Southwest Fox 2017

October 26-29, 2017
SanTan Elegante Conference Center
Gilbert, AZ

Southwest Fox 2017 Sessions

There are 7 conference tracks at Southwest Fox 2017. "Level" shows the expected Visual FoxPro level for attendees for a session. Click a track's icon to jump to the sessions for that track.

Pre-Conference: These half-day sessions are offered on Thursday before the main conference starts, and are available for an additional cost; see the Register page for details.
Extending VFP: The sessions in this track look at ways to extend VFP's reach, by using it together with other products or by taking advantage of native extension capabilities, including working with SQL back-ends.
Moving VFP Applications Forward: This track covers topics related to modernizing VFP applications as well as alternatives for new platforms and future application development.
Solidifying VFP Development: This track will appeal to all VFP developers. Sessions cover either a) VFP fundamentals, aimed at those newer to VFP, whether moving up from FP2.x or coming to VFP from other languages; b) VFP best practices, aimed at helping all VFP developers improve; or c) in-depth looks at aspects of VFP that some developers may not have mastered yet.
Taking Advantage of VFPX: The sessions in this track showcase the projects in VFPX, providing attendees with enough information to put those projects to work for them. These sessions are deep dives into specific VFPX projects.
Technology and Business for the Developer: This track looks at tools, technologies and techniques to make life as a developer easier and more productive. Topics in this track are application to both VFP and Xbase++ developers.
Web and Mobile: The sessions in this track are aimed at developers who want to learn more about creating web and connected mobile applications.

Keynote

Presenter: Dave Bernard
Level: All levels
When: Thursday, October 26, 7:00 - 8:30, Elliott/Flagstaff

The hype of AI, machine learning, bots, and digital assistants has been building since the start of the year, amplified by efforts of Google, Facebook, and others. Many of the bots that have either hit the market or are getting ready to launch, carry out tasks traditionally done by humans. We'll explore the historical relationship between technology innovation and job creation, and discuss the realities of potential future job obsolescence.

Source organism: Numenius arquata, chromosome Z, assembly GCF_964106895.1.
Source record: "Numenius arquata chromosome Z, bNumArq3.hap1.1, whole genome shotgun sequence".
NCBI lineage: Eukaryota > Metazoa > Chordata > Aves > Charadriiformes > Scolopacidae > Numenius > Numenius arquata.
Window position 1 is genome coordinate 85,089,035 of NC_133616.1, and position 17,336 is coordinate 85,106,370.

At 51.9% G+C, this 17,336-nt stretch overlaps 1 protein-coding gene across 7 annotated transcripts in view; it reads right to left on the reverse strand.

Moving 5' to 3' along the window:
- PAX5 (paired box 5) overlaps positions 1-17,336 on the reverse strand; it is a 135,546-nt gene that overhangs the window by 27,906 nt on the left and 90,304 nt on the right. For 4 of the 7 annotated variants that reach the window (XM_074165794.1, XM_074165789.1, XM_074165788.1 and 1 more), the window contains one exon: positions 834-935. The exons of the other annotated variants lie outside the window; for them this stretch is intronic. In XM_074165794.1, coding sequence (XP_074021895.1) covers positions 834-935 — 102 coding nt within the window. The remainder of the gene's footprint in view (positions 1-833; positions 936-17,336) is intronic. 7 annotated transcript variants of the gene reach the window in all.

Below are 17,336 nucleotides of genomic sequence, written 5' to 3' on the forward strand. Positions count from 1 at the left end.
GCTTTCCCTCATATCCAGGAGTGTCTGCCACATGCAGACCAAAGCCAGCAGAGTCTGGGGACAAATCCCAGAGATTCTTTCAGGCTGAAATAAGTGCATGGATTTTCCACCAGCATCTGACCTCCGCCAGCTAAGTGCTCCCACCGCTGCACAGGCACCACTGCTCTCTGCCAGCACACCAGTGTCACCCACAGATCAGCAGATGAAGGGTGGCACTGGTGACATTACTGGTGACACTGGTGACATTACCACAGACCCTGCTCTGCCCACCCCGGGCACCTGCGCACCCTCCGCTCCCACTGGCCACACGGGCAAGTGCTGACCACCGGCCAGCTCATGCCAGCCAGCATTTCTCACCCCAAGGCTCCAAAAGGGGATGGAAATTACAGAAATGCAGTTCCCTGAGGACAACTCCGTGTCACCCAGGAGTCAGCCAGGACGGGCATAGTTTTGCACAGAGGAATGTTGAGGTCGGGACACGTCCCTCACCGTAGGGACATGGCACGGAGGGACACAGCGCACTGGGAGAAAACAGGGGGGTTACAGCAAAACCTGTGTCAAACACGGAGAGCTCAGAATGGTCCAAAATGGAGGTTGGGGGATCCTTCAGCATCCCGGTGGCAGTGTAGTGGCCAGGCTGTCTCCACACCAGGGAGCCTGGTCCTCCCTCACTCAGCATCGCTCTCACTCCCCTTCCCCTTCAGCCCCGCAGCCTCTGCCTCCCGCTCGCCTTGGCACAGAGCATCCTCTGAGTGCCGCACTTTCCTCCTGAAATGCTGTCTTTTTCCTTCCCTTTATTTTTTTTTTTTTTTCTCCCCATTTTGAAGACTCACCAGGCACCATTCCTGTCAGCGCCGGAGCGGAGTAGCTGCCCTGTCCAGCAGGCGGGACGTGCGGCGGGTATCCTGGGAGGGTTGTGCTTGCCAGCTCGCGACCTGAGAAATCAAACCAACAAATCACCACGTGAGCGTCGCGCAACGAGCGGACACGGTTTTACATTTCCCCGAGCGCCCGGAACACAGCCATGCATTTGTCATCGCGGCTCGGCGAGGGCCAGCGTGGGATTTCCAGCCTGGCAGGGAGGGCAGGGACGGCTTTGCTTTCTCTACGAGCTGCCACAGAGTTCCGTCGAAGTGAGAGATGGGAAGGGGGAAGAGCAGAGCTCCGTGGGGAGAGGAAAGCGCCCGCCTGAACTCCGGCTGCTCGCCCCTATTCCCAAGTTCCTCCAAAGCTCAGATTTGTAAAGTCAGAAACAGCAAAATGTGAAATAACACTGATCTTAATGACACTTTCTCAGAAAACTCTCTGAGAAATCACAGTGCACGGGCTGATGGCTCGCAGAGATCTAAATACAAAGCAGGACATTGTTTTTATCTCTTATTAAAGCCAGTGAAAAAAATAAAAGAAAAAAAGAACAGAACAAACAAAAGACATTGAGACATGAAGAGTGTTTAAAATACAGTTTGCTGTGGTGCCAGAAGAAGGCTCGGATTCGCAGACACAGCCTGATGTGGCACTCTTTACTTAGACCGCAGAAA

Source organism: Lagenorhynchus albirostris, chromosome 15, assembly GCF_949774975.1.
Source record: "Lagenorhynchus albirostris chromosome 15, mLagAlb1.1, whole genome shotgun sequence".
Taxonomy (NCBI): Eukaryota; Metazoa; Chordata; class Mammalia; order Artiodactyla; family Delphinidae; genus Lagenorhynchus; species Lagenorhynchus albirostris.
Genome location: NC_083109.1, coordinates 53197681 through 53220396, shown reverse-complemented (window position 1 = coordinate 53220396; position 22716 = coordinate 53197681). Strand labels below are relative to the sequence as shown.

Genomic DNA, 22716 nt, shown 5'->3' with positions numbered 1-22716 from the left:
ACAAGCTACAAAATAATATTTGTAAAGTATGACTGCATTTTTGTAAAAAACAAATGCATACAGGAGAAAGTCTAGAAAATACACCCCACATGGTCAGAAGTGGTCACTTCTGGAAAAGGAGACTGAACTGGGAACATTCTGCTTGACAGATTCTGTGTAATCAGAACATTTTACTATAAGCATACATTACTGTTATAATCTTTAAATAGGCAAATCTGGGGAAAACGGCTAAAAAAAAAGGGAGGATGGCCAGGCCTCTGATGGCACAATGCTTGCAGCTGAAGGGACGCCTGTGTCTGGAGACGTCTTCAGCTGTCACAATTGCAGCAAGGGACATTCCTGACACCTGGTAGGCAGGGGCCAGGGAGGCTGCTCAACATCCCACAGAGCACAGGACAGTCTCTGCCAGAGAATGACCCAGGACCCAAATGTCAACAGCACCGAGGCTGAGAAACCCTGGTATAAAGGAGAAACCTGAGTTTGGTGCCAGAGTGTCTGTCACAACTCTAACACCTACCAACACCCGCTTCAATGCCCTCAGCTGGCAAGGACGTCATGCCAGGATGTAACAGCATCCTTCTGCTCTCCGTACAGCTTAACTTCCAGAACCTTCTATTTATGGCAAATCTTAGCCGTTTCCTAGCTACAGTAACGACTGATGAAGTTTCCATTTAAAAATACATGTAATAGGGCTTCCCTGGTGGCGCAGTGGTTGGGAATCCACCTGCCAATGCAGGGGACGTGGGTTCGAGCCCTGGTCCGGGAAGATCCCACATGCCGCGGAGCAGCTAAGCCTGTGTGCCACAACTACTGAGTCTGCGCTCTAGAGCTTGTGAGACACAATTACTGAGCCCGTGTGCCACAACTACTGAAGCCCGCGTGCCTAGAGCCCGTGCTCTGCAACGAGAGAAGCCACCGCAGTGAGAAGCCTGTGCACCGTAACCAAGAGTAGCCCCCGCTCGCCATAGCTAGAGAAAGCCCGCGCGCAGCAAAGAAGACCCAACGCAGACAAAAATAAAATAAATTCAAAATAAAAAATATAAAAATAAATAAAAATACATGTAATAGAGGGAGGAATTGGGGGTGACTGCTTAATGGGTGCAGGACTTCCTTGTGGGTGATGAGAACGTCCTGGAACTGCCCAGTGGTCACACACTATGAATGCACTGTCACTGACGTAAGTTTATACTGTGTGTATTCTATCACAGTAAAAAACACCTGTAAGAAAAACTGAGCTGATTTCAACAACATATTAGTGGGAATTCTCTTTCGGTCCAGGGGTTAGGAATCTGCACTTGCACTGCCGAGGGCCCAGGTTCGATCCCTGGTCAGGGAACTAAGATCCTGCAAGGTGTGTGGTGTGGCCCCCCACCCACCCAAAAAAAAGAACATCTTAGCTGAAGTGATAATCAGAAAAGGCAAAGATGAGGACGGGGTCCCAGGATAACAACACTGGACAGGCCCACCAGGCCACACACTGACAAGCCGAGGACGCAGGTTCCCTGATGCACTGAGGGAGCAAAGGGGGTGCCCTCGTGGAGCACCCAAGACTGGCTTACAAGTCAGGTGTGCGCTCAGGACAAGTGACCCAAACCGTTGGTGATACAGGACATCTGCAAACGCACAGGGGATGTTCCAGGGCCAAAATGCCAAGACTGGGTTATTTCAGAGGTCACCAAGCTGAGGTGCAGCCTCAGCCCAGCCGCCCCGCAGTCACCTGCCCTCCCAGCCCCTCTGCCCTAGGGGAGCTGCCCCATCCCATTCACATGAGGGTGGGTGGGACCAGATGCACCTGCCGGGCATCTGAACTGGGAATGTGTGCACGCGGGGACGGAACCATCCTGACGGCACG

Pre-Conference

Pre-ConferenceExtending VFPMoving VFP Applications ForwardWeb and Mobile

Presenter: Tuvia Vinitsky
Level: Intermediate, Advanced
When: Thursday, October 26, 1:00 - 4:00, Flagstaff

This session is the complete guide to VFP and the Web. What are the options? How are websites and web apps different? What skills will I need? How can I evaluate what I need for a specific project? What skills will I need to master? What are the main differences in desktop and web programming approaches? What is stateless and how does it affect my application?

More information and misinformation is available on this topic than almost any other VFP issue. This session takes you through the ABC's of VFP and the Web and clarifies everything from ASP to XML. We will discuss website connections, web applications, JavaScript, CSS, HTML, and just about everything else connected to the web—all from the perspective of a VFP developer.

You will learn:

  • Statelessness and callbacks: how to adjust your programming paradigm for the web
  • About different categories of what is loosely called "web connectivity"
  • What JavaScript, jQuery, Angular, JSON, Web services, MVP, ASP etc. are
  • What products like FoxWeb, West-Wind , AFP, ActiveVFP, FoxInCloud claim to do for VFP
  • The differences between "web" products, including features, costs, knowledge needed, and implementation time
  • How to evaluate third party vendors claims about working with VFP
  • What skills will be necessary or helpful for different types of projects
  • Criteria for selecting best approach for a VFP web application
  • Economics: financial feasibility and ramifcations of different platformsBasic VFP knowledge

Prerequisites: Basic VFP knowledge. Knowledge of website setup and basic HTML/CSS/JS helpful.

Pre-ConferenceMoving VFP Applications Forward

Presenter: Doug Hennig
Level: All levels
When: Thursday, October 26, 9:00 - 12:00, Flagstaff

Even if you're planning to continue development in VFP, learning another language like C# can be very useful. There are some things that are a lot easier and faster to do in .NET than in VFP (the reverse is also true). This pre-conference session introduces the C# language, comparing it to constructs and syntax in VFP to shorten the learning curve.

You will learn: